The new BlackBerry Q10 is designed to appeal to long-time BlackBerry users who might be ready to upgrade from their Bolds and Curves to a new phone. The Q10 doesn’t feature an all-touch experience like most of the today’s smartphones, opting instead for a smaller 3.1” screen and physical keyboard. The burning question is, will this phone revive BlackBerry’s flagging sales, or is it just one more nail in the coffin?
Nuts & Bolts
Powering the BlackBerry Q10 is a Qualcomm Dual-Core Snapdragon S4 running at 1.5GHz with the near-standard 2GB of system memory. BlackBerry 10 runs smoothly on the Q10, and we didn’t notice any performance problems. If anything, the BlackBerry Q10 feels somewhat faster than the Z10.
The battery is a standard 2100 mAh battery. BlackBerry advertises the battery as providing 13.5 hours of talk time and 14.8 hours of standby time. In our usage, we averaged at least this amount of standby time, if not more. The lack of many apps for the BlackBerry ecosystem discourages the heavy use of the smartphone that typically causes Android and iOS smartphones to eat up the battery faster.
The BlackBerry Q10 has a small screen, at only 3.1”. The screen does not support full 1080p HD but does provide a resolution of 720×720. The screen technology is Super AMOLED, which provides excellent dark colors, and the pixel density is a respectable 331 ppi. Text on the Q10 is crisp and easily readable, which is important on a smartphone.
While the screen may sound small, it looks bigger than it is. This is owing to the small, thin bezel around the edge of the screen allowing the screen to wrap almost to the side edges of the phone. We didn’t find the screen quite as bright as we’d like, but it is very good for sunlight visibility. Colors are very rich and deep, especially with dark colors, as we’d expect from a Super AMOLED screen.
The Keyboard & Buttons
With the BlackBerry Q10, the navigation buttons and trackpad are gone, and all that remains is the screen and the keyboard. The only other buttons on the Q10 are the power button on the top of the phone and the volume toggle/mute on the right side.
The keyboard on the BlackBerry Q10 is good and easy to use unless you have fingernails. BlackBerry users will learn the new keyboard quickly, and even those without BlackBerry experience should get the hang of the physical keyboard easily enough. The keys are designed in such a way that encourages pressing them your fingertips, which makes fingernails a bit problematic. Most women will find this challenging at first, but the shape of the keys and the matte coating help keep fingernails from skidding off the keys.
The BlackBerry Q10 features the same camera as the Z10, an 8MP rear camera. While the camera might be the same, we were not able to get pictures out of the Q10 with the same quality as the Z10. In mixed light conditions, our pictures were grainy and had too much noise in them. For outdoor shots, we found it difficult to get much crispness or detail in the shots. A nice additional feature in BlackBerry 10.1 on the Q10, though, is HDR photography. Using HDR mode allowed us to get better contrast and color saturation, and reduced the noise a bit. In addition to still photography, the rear camera is capable of recording 1080p video.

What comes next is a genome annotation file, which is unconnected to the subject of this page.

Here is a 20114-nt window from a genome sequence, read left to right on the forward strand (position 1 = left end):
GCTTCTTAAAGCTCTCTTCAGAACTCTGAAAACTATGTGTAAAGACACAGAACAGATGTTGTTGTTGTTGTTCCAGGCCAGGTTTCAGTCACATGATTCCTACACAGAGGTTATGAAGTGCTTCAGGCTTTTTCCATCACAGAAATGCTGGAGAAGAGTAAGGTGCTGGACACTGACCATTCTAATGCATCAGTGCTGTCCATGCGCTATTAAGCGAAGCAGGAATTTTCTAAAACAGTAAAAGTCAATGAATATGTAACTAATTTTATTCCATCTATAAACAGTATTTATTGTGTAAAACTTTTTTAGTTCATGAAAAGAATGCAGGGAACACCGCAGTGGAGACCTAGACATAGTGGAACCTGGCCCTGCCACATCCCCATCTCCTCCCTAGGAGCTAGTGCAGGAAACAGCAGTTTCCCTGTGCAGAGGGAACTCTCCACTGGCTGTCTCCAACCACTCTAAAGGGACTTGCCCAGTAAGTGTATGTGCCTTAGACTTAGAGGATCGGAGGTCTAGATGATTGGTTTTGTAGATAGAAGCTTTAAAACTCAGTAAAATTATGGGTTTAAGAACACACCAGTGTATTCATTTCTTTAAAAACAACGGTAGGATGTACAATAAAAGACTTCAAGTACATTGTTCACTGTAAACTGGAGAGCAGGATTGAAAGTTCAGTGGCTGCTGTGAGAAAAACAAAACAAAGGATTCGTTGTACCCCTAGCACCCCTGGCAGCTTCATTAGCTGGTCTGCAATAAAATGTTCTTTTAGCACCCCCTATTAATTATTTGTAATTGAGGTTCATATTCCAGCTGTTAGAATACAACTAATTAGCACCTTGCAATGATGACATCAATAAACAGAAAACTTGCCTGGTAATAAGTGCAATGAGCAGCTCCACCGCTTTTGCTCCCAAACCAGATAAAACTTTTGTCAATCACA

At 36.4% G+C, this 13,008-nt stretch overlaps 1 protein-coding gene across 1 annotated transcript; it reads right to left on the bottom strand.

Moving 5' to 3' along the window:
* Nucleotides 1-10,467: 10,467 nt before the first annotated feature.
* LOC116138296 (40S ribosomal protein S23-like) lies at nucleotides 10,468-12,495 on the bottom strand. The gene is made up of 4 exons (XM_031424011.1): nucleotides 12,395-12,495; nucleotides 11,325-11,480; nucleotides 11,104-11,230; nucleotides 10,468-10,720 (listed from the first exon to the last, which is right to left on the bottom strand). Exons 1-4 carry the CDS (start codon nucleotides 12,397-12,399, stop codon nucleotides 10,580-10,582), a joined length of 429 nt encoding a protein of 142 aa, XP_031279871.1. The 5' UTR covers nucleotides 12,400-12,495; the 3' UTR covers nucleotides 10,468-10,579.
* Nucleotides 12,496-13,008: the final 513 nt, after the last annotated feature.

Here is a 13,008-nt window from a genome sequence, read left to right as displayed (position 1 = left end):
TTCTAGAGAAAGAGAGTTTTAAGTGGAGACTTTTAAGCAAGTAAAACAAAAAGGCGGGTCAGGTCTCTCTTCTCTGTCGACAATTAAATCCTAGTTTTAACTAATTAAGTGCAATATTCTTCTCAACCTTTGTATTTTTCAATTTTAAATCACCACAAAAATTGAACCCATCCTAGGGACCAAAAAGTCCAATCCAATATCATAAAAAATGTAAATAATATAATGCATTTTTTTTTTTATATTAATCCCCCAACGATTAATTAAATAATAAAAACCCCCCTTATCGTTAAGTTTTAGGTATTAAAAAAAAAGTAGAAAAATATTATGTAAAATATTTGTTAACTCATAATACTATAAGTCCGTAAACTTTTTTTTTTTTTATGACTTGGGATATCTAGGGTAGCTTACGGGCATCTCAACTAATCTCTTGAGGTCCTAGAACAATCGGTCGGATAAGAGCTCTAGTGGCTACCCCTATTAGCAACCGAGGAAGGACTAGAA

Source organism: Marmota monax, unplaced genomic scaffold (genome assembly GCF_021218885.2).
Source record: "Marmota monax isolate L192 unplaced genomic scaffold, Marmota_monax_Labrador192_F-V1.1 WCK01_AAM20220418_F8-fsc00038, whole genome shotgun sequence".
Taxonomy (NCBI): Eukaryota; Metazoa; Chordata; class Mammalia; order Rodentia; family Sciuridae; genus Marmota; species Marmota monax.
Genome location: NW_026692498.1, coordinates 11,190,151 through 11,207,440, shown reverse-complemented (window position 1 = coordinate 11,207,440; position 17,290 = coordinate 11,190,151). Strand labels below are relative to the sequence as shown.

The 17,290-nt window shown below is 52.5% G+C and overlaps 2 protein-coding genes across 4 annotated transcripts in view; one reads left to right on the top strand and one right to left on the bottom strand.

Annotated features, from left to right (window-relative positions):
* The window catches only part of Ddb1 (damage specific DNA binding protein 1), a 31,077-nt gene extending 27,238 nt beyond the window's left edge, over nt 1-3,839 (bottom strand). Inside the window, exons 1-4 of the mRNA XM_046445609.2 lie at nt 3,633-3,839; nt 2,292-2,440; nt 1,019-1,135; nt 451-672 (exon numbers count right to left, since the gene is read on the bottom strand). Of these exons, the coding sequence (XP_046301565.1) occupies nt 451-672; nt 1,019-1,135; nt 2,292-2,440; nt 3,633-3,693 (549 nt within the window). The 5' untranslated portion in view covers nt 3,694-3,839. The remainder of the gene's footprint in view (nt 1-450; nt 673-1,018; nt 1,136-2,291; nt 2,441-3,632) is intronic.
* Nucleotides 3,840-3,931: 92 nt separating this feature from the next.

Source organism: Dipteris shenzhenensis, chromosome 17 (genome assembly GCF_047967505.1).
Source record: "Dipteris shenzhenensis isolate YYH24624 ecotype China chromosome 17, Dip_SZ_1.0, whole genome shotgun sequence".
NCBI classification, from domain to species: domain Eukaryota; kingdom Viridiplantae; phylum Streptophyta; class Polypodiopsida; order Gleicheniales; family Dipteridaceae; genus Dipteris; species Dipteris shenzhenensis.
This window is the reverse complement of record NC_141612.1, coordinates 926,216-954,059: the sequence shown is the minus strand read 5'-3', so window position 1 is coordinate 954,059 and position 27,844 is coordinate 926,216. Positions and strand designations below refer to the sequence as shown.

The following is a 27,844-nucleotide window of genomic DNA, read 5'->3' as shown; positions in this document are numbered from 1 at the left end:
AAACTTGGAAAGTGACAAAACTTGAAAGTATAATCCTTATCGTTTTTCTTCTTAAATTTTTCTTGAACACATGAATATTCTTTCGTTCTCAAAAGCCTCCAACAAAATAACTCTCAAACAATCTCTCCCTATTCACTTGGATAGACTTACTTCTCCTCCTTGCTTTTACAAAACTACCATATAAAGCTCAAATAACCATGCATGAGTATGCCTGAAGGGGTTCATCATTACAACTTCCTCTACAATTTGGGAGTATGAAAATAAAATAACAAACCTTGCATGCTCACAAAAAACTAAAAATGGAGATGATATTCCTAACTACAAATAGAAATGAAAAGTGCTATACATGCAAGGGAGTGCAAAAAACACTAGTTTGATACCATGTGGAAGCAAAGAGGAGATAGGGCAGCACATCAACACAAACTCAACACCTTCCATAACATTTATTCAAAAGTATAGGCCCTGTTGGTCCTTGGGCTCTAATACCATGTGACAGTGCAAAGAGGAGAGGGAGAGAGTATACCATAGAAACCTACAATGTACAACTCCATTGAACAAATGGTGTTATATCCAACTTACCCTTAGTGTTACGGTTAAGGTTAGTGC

The front camera is a 2MP, which represents an above-average front-facing camera for a smartphone. The camera is capable of recording still shots and 720p video.
Of particular annoyance, the BlackBerry Q10’s camera doesn’t have a shutter button. To take a picture, you must tap the screen or press space bar. This is extremely awkward and makes it challenging to avoid blurry shots in your pictures.
The BlackBerry Q10 ships with 16GB of onboard storage, and supports removable storage by way of MicroSD card up to 32GB. It’s a bit disconcerting that the external storage limits itself to 32GB since most smartphones with a microSD slot support up to 64GB cards, but at least the phone supports external storage. Removing the back cover allows access to the microSD slot; we would have preferred to see an access port on the side of the phone. Taking your phone apart to change the microSD card is tedious and sometimes results in the battery falling out.
Other than music, photographs, and videos, there isn’t much to take up the storage space on your phone. The BlackBerry software market is still rather barren, with only the basic apps that exist everywhere else.
The BlackBerry Q10 features Near Field Communication (NFC) support, which is nice for quickly and easily transferring information between BlackBerries without turning on Bluetooth or connecting to a wireless network. As more merchants begin supporting it, NFC also promises to support easier transactions, such as paying for purchase from your smartphone.
The Q10 also provides mobile hotspot tethering, for connecting laptops and tablets to the Internet through your cellular connection. The hotspot is easy to set up and use and supports the latest wireless security protocols.
The phone also has a microHDMI port, so you can connect your BlackBerry Q10 to a television to share the display with others.
Finally, our favorite feature of the BlackBerry OS is the Hub. The Hub is a truly universal inbox that collects all of your messages from email, BlackBerry Messenger, social networks, incoming calls, texts, and more. It works very well and is intuitive to learn and make the most out of.
The BlackBerry Q10 is an upgrade from the Curves and Bolds of the past. It’s a nice little phone, works quite well, and looks and feels very professional. If looking professional is more important than having all of the software and media options of an Android phone or iPhone, the BlackBerry Q10 will work out quite well for you. BlackBerry might not have hit this one out of the park, but they’ve at least scored a double with the Hub and the sleek, professional appearance of the phone.